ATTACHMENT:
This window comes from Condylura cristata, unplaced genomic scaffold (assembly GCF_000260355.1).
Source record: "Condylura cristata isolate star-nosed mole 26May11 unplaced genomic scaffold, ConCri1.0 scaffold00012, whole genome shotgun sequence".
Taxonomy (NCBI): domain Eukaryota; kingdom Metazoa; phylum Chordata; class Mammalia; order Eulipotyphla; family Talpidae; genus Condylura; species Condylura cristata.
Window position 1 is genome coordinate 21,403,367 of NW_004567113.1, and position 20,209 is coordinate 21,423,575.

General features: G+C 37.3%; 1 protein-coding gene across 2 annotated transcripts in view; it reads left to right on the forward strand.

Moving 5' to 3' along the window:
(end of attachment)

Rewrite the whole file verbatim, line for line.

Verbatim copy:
This window comes from Condylura cristata, unplaced genomic scaffold (assembly GCF_000260355.1).
Source record: "Condylura cristata isolate star-nosed mole 26May11 unplaced genomic scaffold, ConCri1.0 scaffold00012, whole genome shotgun sequence".
Taxonomy (NCBI): domain Eukaryota; kingdom Metazoa; phylum Chordata; class Mammalia; order Eulipotyphla; family Talpidae; genus Condylura; species Condylura cristata.
Window position 1 is genome coordinate 21,403,367 of NW_004567113.1, and position 20,209 is coordinate 21,423,575.

General features: G+C 37.3%; 1 protein-coding gene across 2 annotated transcripts in view; it reads left to right on the forward strand.

Moving 5' to 3' along the window: